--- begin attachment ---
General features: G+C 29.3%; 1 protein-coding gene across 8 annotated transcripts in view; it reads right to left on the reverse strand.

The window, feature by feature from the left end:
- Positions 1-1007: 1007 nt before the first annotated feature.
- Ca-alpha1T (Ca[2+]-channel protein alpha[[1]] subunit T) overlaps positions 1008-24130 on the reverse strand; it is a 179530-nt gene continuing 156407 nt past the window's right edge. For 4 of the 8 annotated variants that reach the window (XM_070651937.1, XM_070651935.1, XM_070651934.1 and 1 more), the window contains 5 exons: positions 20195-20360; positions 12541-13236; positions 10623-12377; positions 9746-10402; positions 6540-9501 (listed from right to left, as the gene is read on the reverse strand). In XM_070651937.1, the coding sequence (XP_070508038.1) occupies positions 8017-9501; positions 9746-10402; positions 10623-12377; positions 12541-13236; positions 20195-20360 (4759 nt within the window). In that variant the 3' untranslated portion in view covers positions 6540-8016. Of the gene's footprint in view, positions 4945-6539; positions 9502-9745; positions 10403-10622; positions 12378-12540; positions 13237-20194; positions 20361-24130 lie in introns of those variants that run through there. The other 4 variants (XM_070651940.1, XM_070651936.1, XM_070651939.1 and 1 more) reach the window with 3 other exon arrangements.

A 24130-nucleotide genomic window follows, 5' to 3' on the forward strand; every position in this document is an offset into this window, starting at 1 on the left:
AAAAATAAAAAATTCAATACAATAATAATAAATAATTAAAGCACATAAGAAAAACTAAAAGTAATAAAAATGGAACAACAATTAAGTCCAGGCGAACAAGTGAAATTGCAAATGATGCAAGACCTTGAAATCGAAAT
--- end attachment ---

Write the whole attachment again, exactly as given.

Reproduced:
General features: G+C 29.3%; 1 protein-coding gene across 8 annotated transcripts in view; it reads right to left on the reverse strand.

The window, feature by feature from the left end:
- Positions 1-1007: 1007 nt before the first annotated feature.
- Ca-alpha1T (Ca[2+]-channel protein alpha[[1]] subunit T) overlaps positions 1008-24130 on the reverse strand; it is a 179530-nt gene continuing 156407 nt past the window's right edge. For 4 of the 8 annotated variants that reach the window (XM_070651937.1, XM_070651935.1, XM_070651934.1 and 1 more), the window contains 5 exons: positions 20195-20360; positions 12541-13236; positions 10623-12377; positions 9746-10402; positions 6540-9501 (listed from right to left, as the gene is read on the reverse strand). In XM_070651937.1, the coding sequence (XP_070508038.1) occupies positions 8017-9501; positions 9746-10402; positions 10623-12377; positions 12541-13236; positions 20195-20360 (4759 nt within the window). In that variant the 3' untranslated portion in view covers positions 6540-8016. Of the gene's footprint in view, positions 4945-6539; positions 9502-9745; positions 10403-10622; positions 12378-12540; positions 13237-20194; positions 20361-24130 lie in introns of those variants that run through there. The other 4 variants (XM_070651940.1, XM_070651936.1, XM_070651939.1 and 1 more) reach the window with 3 other exon arrangements.

A 24130-nucleotide genomic window follows, 5' to 3' on the forward strand; every position in this document is an offset into this window, starting at 1 on the left:
AAAAATAAAAAATTCAATACAATAATAATAAATAATTAAAGCACATAAGAAAAACTAAAAGTAATAAAAATGGAACAACAATTAAGTCCAGGCGAACAAGTGAAATTGCAAATGATGCAAGACCTTGAAATCGAAAT